Despite having the best intentions, within the first month, most people give up on their New Year resolutions
The findings of new research by Edith Cowan University (ECU) has found that despite having the best intentions, within the first month, most people give up on their New Year resolutions.
The study also revealed that approximately half the people surveyed had the same, or nearly the same, resolution as in the previous year, and more than half of the resolutions listed focused on either diet or exercise. The research, led by ECU Associate Professor Joanne Dickson, investigated personal goal factors that predicted greater wellbeing and sticking with one’s most important New Year resolution over time. Around 180 Australian and UK participants took part in an online survey over a two-month period. The average age of participants was 37 years and ranged from 18 to 77 years.
– Two-thirds of participants gave up on their New Year resolutions within the first month.
– Just over half the participants pursued the same (or similar) resolution as in the previous year.
– More than half of the resolutions focused on either diet (29 per cent) or exercise (24 per cent).
– Approximately two-thirds (64 per cent) of the listed resolutions were described as ‘general’. A general resolution referred to an overly general or vague resolution (e.g. to get fit).
– Flexibility around achieving goals significantly predicted greater wellbeing over time.
– Goal tenacity (being persistent) did not predict wellbeing over time, nor the ability to stick to one’s most important New Year resolution.
-No significant gender or age or country differences were seen.
Set specific resolutions
Despite participants reporting a strong commitment to their most important New Year resolution and a belief that they would succeed, about two-thirds of participants gave up within one month.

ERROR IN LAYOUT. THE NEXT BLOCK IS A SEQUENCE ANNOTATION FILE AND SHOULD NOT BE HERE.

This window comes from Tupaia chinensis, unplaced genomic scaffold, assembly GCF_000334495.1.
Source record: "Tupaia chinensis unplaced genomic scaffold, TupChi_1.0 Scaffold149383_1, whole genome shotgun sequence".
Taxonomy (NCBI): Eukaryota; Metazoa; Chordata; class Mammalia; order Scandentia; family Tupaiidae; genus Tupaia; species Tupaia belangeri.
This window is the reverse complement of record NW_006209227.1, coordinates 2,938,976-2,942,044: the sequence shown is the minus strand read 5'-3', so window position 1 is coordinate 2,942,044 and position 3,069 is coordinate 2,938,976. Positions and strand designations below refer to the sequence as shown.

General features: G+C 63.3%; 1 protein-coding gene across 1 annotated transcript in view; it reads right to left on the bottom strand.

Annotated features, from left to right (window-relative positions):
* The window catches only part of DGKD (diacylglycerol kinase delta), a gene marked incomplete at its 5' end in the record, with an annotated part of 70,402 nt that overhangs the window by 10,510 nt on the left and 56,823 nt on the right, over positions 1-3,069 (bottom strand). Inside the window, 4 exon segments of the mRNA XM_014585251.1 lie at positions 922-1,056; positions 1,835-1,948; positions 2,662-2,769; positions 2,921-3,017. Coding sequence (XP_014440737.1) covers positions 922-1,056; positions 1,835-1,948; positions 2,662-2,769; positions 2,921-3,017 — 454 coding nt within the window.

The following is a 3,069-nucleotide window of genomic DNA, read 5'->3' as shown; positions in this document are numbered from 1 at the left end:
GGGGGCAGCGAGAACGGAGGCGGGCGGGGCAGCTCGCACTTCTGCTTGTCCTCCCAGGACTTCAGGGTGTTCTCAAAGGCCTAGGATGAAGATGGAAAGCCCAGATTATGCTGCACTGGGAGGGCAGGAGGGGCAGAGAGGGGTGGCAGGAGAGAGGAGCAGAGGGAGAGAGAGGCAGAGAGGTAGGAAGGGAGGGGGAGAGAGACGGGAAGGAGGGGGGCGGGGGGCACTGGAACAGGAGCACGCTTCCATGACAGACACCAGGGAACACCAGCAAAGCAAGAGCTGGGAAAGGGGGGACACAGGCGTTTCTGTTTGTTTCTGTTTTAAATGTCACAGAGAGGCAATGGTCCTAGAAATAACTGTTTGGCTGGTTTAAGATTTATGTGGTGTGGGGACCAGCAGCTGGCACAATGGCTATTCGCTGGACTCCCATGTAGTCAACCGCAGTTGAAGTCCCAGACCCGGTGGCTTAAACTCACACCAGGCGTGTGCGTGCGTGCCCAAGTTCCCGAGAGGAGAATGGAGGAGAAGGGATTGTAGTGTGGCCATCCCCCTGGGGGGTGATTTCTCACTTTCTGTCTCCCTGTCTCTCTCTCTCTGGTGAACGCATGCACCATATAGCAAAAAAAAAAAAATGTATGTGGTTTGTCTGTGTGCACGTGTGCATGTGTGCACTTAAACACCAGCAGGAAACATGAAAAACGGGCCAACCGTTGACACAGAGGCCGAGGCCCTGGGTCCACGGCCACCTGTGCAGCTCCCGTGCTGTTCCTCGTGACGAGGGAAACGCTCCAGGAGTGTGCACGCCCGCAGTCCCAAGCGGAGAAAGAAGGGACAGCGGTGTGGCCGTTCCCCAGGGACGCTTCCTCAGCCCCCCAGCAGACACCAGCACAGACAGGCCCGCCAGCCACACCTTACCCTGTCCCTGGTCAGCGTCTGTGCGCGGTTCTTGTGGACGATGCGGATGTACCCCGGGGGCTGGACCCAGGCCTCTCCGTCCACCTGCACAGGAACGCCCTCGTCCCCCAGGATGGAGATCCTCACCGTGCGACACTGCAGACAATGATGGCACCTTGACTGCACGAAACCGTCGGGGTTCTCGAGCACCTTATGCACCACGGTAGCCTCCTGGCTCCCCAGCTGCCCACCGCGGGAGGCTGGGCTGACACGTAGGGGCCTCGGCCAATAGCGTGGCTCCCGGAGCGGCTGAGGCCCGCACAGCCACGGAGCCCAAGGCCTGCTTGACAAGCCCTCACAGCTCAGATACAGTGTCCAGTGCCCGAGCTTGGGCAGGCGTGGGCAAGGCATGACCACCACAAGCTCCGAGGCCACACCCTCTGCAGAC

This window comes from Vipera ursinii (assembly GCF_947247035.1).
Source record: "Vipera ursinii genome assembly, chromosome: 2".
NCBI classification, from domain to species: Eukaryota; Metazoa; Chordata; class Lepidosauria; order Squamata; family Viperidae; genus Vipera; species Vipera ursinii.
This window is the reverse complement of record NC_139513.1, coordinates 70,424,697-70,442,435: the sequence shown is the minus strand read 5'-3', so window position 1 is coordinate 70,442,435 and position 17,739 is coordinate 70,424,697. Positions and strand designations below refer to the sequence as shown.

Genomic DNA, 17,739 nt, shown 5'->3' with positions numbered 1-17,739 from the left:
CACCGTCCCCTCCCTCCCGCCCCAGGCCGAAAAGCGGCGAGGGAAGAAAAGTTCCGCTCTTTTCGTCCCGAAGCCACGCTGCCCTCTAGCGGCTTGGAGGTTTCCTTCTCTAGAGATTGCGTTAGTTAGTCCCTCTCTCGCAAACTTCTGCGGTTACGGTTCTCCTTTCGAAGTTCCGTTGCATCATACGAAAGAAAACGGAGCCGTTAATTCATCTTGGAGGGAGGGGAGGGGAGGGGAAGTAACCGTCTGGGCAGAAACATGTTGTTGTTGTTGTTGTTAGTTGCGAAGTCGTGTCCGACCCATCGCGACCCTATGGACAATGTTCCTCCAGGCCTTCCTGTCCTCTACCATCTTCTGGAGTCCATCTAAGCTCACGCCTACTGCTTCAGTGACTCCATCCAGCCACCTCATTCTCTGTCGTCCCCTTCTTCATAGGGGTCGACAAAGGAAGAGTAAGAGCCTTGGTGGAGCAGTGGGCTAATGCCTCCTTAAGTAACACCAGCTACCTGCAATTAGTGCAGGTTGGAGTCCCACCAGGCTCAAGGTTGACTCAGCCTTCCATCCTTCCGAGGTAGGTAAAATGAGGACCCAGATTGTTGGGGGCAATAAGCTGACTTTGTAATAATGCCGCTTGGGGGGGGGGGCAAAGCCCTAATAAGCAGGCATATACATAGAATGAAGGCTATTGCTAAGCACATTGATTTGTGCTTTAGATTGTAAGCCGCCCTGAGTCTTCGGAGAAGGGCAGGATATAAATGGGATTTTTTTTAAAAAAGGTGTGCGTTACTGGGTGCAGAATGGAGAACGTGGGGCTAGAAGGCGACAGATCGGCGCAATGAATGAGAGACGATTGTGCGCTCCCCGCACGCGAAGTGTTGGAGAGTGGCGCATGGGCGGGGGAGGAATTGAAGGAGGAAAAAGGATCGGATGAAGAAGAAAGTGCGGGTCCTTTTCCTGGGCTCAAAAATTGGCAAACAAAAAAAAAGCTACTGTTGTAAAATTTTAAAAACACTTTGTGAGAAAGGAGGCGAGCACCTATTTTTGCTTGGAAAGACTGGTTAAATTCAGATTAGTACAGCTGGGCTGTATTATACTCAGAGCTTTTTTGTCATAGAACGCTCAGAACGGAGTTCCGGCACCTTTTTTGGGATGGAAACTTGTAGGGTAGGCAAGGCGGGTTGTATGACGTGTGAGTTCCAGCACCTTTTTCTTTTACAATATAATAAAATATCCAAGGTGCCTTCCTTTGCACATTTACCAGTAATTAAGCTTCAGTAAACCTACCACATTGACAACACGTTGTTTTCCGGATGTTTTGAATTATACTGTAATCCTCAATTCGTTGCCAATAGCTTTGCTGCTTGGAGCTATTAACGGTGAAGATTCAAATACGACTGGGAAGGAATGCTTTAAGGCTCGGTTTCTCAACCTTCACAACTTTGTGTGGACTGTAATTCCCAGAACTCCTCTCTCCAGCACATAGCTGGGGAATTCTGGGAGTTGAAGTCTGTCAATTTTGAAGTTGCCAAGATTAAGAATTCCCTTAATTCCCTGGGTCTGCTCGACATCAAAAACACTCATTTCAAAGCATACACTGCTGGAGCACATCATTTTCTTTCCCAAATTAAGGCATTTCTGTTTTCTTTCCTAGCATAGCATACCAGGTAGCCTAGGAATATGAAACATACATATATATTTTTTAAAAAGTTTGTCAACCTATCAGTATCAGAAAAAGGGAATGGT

Professor Dickson said this might be because many of the participants set general resolutions like they wanted ‘to get fit’ or ‘exercise regularly‘ rather than setting specific resolutions and plans.
“An example of a specific resolution might be — to go for a 40-minute walk around the lake with my friend Sam on Monday, Wednesday, and Friday mornings,” Professor Dickson said.
“Previous research has shown that setting specific goals that include a time, place, and/or people provide the mental cues to assist people to stick to their resolution goals.
“General goals or resolutions also require more thinking time, making them harder to stick to than goal resolutions that have a plan.”
Flexibility is the key to wellbeing
Professor Dickson said it was possible that people gave up pursuing their New Year resolutions because they were not associated with more meaningful underlying goals and values.
“The resolution to lose five kilos will more likely endure in the face of obstacles, difficulties or other competing resolutions if it’s linked to higher personal values, such as beliefs about one’s health or appearance,” Dickson said.
“Our study also found that the ability to flexibly adapt one’s resolutions in response to changing situations or obstacles was positively associated with increased mental wellbeing. Whereas the ability to stick to a goal did not increase mental wellbeing or sustained resolution pursuit.”